Merchants of Grain is a history of the international grain trade, with an emphasis on the five companies that dominated it during the 1970s: Andre, Bunge, Cargill, Continental, and Louis-Dreyfus. Archer Daniels Midland figures much less prominently, probably because their business was concentrated in the United States.
The book begins in ancient times: Classical Greece wasn't self-sufficient in food production, and this was the genesis of the first global grain trade. Athens imported grain from Egypt and the Near East through a proto-modern system of shipowners, bankers, and merchants. Likewise, the Roman Empire required large imports of Egyptian and North African grain to feed its capital city.
Grain trading was much less prominent in medieval and renaissance Europe, most of which didn't enjoy the cheap seaborne transportation that Greece and Rome had enjoyed. In the 17th century, only 3% of Europe's wheat harvest crossed national borders. The modern grain trade began in the 19th century, with the Industrial Revolution and the mass migration of people to cities.
One of the major trade routes that emerged transported Russian wheat from Odessa to various Western European ports. Greek shippers dominated this route in its early decades, but they were eventually muscled out by British and French traders who enjoyed support from their governments and domestic banks. Later the British grain traders themselves faded from prominence, in part because British millers began to contract grain purchases directly. Even as harvests and shipments grew exponentially, the industry had many losers.
The United States became a major grain exporter when the Great Plains were settled. An American milling industry sprang up, concentrated in Minneapolis, and the grain trade emerged alongside it.
Merchants of Grain suggests that grain processing and trading was more profitable in the past than it is today. Minneapolis's two major grain terminals had 30-40% returns on equity in the 1880s. (The book implies that the high ROEs were a result of anti-competitive practices that would be illegal today.) In 1920, the Federal Trade Commission investigated the trading companies that exported American grain and found that they had an aggregate return on assets of 22% and an aggregate return on equity of more than 40%.
The high returns ended during the Great Depression, which put many grain traders out of business, but the ones who survived participated in another boom after World War II. The book states that "Only a few million tons of grain a year moved down the Mississippi River immediately after World War II. By 1975, nearly 50 million tons of corn, soybeans, and wheat traveled down this river artery."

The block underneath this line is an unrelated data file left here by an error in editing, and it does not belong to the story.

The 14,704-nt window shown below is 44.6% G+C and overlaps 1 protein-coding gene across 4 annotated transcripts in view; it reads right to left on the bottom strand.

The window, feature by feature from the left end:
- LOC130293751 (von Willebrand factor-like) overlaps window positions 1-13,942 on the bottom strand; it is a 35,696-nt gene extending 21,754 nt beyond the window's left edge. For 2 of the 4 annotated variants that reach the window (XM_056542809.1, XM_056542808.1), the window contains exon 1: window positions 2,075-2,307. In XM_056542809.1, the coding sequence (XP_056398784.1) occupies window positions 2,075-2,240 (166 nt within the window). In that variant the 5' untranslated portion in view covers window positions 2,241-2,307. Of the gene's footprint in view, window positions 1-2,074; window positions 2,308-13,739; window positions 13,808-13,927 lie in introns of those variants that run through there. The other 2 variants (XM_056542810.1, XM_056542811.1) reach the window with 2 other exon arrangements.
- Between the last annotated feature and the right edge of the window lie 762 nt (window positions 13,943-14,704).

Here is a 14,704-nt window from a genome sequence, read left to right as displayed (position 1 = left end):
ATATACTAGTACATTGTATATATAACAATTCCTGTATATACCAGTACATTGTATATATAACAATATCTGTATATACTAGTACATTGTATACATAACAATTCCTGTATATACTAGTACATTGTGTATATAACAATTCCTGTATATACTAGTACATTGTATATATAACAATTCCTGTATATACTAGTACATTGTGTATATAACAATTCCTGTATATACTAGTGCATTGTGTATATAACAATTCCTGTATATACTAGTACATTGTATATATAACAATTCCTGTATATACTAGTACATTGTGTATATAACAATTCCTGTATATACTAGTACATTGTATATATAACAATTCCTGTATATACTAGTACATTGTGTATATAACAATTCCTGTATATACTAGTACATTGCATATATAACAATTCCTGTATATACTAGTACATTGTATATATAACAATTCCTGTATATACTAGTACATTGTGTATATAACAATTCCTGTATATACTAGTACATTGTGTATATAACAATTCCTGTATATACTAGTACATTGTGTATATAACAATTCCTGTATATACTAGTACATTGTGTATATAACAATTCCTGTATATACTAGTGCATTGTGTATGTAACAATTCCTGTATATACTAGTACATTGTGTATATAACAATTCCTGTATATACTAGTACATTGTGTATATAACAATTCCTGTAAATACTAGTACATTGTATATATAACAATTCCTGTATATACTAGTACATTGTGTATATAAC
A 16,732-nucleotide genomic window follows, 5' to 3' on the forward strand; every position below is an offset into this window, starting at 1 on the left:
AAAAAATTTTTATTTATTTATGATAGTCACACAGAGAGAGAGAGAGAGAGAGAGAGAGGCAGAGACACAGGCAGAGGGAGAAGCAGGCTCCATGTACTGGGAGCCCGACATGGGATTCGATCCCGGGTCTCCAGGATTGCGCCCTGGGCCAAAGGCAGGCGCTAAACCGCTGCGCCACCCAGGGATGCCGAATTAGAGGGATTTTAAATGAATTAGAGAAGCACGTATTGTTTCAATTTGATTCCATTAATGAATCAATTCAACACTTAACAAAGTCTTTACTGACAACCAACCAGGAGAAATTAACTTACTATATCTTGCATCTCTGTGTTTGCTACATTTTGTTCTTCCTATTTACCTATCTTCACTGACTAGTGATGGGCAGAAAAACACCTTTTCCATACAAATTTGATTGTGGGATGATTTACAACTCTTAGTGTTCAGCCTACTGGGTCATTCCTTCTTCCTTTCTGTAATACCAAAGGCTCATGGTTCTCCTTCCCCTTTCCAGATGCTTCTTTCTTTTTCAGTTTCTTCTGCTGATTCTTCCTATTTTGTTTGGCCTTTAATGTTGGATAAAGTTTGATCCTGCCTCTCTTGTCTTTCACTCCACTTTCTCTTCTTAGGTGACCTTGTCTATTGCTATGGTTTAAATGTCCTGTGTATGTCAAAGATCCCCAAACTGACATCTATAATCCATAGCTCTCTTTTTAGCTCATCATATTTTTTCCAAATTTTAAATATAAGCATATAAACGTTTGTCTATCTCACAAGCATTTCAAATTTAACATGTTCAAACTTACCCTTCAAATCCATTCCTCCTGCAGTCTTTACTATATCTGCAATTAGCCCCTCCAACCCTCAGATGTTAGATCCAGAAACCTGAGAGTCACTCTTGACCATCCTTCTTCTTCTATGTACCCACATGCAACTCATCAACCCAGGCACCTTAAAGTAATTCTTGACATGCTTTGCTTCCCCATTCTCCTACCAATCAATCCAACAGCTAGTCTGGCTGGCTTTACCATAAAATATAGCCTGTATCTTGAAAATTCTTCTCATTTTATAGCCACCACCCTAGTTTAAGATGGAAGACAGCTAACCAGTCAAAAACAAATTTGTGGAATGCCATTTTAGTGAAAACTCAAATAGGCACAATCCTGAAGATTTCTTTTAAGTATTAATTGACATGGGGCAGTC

Starting in 1972, the Soviet Union began importing large quantities of grain from the U.S. in response to poor harvests. This caused wheat, corn, and soy prices to surge. (The book doesn't state whether the Soviet imports were the main reason for this or a catalyst for underlying inflationary pressures-- I suspect the latter.) The price surge had various effects:
• Farmers could make more money selling grain than feeding their livestock, so they slaughtered them at abnormally high rates. This led to large glut of pork at first, then a shortage and surging prices.
• Commodities trading exploded. The large grain traders conducted most of their business through a private grain exchange because the public commodities exchanges were too small to handle all of their business. Nonetheless, "A seat on the Chicago Board of Trade, which had gone for $20,000 in 1960, cost more than $150,000 in 1976, exceeding the price of a seat on the New York Stock Exchange."
• Commodities trading profits exploded as well. "In 1971-72, Cargill's earnings after tax were $19.4 million. The next fiscal year they jumped to $150 million. Worldwide the company earned $886 million after taxes between 1970 and 1976."
In retrospect, this was a once-in-a-century boom in an otherwise-mediocre industry. The book mentions that the grain traders had poor returns in the 1960s, prompting them to diversify into shipping, meatpacking, and oil. Returns worsened again in the late '70s, and there were several blowups. A rapidly-growing grain trader called Cook Industries went out of business after shorting soybeans while the Hunt Brothers tried to corner the market, and Continental short-sold the Soviet Union a large quantity of grain right before prices surged.
Poor returns and blowups seem to have become the norm since then. Andre went bankrupt in 2001 after a rogue trader lost $200mm on soybeans. It had lost money for a couple of years before that, and the rogue-trading loss pushed it over the edge. Continental, which processed a quarter of America's grain during the 1970s, exited the industry in 1998 and is now exclusively a meatpacker.
Wheat varies a lot in protein content, and high-protein and low-protein wheat are used to bake different things. Typically high-protein wheat sells at a premium. Drought increases protein content, and Western Canada tends to produce higher-protein wheat than the Great Plains.
In the late 1800s, Russian wheat developed a reputation for being low-quality: exporters tried to increase their profits by diluting the wheat with rocks, soil, etc. Some British importers responded by investing in machinery that would clean the grain. It reminds me of oil refineries that are optimized to process high-sulfur oil.
California experienced an agricultural boom after the gold rush ended. For a couple decades it was a major grain exporter to Britain until British colonies-- particularly India-- displaced it in the 1880s.
The book mentions numerous grain traders who went bust after initially making big profits, including Jospeh Leiter, Isaac Friedlander, Mark Najar, and Ned Cook. Friedlander went broke a few times.